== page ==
July 2016 – School is out for the summer and with the longer days and warmer weather comes the memories of those good old days when class was no longer in session and time was spent soaking in the short-lived Minnesota season with late nights, bonfires, cabins, and bare feet. Of course we all miss those carefree days every once in a while but I am fortunate to have found a profession that makes work enjoyable (in every season) and makes education something to be desired rather than dreaded.

Growing up, my dad was a contractor and at different points in his career he would draft – which is what he went to school for –  and I was infatuated with his blue prints. He would sit down and draw these houses and I remember saying to him “how do you know where things go – how do you know the stairs go here and the bedrooms go there?” He would always respond that he put them there because that’s where he wanted them to be. That simple concept captivated me – you could choose to put things wherever you wanted them to be. Whatever that particular family needed, whatever that office needed, you could choose the best solution for them. I loved the freedom of design and the idea of finding solutions to challenges.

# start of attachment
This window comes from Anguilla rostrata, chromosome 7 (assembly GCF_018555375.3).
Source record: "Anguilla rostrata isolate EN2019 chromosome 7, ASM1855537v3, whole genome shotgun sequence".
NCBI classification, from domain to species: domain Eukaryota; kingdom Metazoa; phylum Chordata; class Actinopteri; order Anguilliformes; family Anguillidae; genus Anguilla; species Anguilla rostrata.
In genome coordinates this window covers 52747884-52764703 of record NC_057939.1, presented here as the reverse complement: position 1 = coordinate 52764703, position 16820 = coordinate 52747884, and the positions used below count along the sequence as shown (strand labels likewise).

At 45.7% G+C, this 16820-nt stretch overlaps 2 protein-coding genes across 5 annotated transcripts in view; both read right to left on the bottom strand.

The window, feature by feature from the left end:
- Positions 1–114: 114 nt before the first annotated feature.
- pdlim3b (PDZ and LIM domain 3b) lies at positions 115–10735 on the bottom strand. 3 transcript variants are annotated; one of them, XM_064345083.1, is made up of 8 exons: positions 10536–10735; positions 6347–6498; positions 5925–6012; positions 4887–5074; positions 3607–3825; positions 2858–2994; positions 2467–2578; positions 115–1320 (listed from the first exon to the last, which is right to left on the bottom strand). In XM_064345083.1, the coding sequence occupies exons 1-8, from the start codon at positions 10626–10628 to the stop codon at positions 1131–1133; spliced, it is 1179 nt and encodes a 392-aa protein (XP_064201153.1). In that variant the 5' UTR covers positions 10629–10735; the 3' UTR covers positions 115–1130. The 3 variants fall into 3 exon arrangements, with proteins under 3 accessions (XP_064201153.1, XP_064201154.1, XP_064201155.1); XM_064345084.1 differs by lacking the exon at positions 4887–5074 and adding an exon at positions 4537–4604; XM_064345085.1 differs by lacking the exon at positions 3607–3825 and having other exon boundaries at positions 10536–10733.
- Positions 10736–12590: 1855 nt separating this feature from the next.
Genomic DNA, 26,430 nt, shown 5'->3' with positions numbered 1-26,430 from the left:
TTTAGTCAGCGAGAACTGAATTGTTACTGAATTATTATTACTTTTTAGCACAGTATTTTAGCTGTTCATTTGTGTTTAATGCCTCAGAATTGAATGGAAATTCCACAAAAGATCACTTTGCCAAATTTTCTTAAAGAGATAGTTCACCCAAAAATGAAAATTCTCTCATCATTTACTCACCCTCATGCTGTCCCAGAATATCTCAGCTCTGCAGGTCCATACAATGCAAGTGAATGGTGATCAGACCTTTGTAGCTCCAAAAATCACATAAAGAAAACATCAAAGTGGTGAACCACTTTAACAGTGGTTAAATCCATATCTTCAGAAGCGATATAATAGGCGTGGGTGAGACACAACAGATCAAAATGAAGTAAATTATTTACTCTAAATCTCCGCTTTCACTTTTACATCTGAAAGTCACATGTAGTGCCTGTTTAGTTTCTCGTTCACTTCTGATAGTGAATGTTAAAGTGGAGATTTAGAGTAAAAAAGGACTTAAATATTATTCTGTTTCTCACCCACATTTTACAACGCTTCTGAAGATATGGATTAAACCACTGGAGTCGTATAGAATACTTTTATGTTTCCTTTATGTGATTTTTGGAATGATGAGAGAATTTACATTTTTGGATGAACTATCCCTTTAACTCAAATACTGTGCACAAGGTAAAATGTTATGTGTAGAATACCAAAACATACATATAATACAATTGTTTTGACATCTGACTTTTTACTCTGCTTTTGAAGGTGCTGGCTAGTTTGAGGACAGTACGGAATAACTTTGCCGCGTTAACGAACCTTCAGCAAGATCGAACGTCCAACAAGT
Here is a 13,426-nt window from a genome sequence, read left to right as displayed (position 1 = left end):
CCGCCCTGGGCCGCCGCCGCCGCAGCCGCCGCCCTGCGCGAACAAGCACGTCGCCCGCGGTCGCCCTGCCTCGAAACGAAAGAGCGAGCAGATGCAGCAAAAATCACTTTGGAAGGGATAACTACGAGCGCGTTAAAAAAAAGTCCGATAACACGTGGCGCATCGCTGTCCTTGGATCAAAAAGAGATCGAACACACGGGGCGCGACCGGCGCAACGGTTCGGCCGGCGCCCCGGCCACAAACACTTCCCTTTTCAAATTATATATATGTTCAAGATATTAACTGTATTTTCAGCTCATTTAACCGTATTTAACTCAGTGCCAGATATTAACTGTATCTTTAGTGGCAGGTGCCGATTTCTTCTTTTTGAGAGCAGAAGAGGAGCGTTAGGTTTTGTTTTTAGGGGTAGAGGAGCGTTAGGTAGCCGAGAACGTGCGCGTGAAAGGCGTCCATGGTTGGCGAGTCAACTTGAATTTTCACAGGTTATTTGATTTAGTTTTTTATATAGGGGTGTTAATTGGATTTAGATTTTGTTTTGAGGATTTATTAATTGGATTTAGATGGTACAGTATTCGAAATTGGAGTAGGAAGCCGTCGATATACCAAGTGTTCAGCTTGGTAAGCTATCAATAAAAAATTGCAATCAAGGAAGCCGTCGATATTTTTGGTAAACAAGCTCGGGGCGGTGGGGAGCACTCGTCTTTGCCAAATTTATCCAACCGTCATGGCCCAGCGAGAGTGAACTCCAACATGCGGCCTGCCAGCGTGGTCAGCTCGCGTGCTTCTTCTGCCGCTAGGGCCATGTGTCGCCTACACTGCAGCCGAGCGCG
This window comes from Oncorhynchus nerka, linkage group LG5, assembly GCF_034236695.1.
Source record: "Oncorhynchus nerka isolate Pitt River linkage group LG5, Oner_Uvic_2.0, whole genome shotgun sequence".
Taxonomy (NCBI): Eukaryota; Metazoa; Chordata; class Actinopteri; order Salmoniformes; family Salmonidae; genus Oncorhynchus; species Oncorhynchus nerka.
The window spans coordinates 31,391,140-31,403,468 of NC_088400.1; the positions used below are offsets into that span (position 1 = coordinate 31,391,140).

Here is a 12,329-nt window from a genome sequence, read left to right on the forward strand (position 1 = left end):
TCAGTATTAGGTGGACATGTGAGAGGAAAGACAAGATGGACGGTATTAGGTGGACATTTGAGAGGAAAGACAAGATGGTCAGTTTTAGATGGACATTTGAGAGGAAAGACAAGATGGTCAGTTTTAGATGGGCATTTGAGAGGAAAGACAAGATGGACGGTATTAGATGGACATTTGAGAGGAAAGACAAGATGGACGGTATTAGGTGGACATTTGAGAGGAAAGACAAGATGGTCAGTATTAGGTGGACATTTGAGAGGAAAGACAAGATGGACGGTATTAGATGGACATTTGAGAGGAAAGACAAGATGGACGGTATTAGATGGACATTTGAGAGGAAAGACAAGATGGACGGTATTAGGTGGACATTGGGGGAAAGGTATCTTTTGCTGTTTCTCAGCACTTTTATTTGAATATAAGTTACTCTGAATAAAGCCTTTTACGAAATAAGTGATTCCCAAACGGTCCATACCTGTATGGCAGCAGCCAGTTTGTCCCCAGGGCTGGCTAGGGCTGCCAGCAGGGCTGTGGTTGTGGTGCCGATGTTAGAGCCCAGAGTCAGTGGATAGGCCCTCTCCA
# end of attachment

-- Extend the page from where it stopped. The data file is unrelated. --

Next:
I didn’t spend my childhood knowing I wanted to be an architect; in fact I’m not even sure I knew what that meant at the time. I just knew what I liked and that construction, design, and drawing were interests of mine. As I neared the end of my high school days, the pieces of the puzzle just fell into place and becoming an architect was an obvious choice. NDSU was close to my home and with such an acknowledged architecture program it was an easy decision. I never looked back. I realize now how fortunate I was to grow up with an understanding of the field because I had a better grasp of what my chosen college career path would actually be like. It didn’t however change how I felt when I actually did enter the ‘real’ world. I had a great education and knew how to design and how to do it well, but I had no idea how to put together a set of drawings! I remember going on a client meeting in my first few weeks at KOMA and thinking “I have no idea what I’m doing!” but slowly I began to understand the process of it all.

School taught me the design aspect of architecture and my hours of experience under a licensed architect taught me how to draw and detail a building. My ARE exams tested my overall knowledge and gave me an understanding of the scope I was meant to look at as an architect. Collectively, they have given me an incredibly well-rounded learning experience and one that would be impossible to achieve in just 5 short years in school.

I am happy to be done with the extensive studying that comes with becoming a licensed architect and am proud of all I have learned and accomplished. But one of the most important things I walked away with is that learning is a life-long endeavor. There is always more to learn in my field, more ways to educate myself and more ways to keep inspiration alive and it really is a notion that excites me. For now though, I am happy to take a short breath and enjoy what is left of summer.